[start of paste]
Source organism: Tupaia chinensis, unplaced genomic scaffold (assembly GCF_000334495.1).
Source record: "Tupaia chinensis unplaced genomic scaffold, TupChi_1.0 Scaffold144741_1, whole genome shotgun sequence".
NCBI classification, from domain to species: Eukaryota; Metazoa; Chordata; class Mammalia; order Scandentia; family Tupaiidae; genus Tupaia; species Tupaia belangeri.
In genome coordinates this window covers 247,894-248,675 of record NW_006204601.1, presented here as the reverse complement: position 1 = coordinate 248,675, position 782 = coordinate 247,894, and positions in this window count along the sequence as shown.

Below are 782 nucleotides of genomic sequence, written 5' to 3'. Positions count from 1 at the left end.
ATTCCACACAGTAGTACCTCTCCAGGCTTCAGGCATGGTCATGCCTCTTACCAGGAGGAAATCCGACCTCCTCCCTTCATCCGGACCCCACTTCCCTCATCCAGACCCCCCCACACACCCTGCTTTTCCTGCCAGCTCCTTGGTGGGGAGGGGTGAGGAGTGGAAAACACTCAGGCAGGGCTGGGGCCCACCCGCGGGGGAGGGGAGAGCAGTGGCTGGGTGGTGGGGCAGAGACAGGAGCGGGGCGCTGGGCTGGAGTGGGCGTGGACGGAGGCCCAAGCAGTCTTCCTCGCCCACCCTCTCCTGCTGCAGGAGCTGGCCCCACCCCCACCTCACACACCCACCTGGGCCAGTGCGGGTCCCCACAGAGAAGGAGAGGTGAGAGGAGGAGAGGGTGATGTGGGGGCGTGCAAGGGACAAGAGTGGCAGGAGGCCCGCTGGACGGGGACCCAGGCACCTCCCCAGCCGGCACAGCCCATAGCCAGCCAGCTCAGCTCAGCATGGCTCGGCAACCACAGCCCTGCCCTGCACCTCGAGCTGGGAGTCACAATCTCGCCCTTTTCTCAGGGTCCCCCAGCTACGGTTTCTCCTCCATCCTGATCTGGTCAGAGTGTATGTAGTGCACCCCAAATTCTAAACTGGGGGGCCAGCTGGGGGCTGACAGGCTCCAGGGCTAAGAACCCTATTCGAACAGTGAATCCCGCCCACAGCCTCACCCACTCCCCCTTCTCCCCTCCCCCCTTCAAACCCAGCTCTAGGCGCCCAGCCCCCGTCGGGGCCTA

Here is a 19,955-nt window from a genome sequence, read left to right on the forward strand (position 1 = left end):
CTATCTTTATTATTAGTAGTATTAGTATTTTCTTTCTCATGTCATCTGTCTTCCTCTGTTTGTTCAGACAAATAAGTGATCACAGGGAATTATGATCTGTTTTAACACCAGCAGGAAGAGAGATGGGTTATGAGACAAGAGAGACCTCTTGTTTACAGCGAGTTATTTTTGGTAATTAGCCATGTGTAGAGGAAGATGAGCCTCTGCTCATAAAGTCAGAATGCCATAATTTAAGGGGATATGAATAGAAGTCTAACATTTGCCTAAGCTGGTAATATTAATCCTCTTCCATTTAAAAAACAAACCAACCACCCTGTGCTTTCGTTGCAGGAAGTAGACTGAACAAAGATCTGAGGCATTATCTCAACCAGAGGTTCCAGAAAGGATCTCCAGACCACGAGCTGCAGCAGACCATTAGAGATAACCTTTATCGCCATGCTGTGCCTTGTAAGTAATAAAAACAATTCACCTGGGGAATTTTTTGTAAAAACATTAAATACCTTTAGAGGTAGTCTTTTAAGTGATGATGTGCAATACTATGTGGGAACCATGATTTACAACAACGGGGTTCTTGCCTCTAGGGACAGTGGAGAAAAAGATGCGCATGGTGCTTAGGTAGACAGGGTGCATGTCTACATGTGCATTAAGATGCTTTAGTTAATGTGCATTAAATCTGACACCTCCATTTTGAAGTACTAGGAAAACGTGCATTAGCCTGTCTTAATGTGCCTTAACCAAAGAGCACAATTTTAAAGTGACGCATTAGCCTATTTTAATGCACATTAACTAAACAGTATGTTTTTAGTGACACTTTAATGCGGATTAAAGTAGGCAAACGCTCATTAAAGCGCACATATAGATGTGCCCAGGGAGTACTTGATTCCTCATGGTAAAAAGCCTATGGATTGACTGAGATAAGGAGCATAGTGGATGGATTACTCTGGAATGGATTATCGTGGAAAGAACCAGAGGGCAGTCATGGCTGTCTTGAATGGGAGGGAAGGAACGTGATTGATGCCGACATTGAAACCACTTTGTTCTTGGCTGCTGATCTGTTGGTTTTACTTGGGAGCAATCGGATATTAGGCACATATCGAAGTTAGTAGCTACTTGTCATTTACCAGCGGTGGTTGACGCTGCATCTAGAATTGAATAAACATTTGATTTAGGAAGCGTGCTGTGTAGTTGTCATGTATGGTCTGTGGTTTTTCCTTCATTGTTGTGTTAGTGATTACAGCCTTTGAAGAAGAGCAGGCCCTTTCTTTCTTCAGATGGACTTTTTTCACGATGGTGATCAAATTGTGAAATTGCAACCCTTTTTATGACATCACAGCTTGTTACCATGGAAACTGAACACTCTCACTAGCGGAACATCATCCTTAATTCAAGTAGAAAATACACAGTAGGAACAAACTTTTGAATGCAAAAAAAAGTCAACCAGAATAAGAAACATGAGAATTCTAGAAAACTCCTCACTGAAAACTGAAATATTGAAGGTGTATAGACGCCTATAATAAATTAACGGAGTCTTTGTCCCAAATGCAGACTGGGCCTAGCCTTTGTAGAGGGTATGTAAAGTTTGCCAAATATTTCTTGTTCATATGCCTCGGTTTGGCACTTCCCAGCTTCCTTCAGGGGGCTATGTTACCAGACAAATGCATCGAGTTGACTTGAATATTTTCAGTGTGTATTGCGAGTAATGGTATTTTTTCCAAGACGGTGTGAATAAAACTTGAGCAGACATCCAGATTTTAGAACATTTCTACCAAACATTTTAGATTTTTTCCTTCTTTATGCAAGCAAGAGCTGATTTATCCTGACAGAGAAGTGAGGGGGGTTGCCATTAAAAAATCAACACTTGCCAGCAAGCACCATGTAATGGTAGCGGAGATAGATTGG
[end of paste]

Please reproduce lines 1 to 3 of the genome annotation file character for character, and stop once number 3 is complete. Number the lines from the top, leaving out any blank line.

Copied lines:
Source organism: Tupaia chinensis, unplaced genomic scaffold (assembly GCF_000334495.1).
Source record: "Tupaia chinensis unplaced genomic scaffold, TupChi_1.0 Scaffold144741_1, whole genome shotgun sequence".
NCBI classification, from domain to species: Eukaryota; Metazoa; Chordata; class Mammalia; order Scandentia; family Tupaiidae; genus Tupaia; species Tupaia belangeri.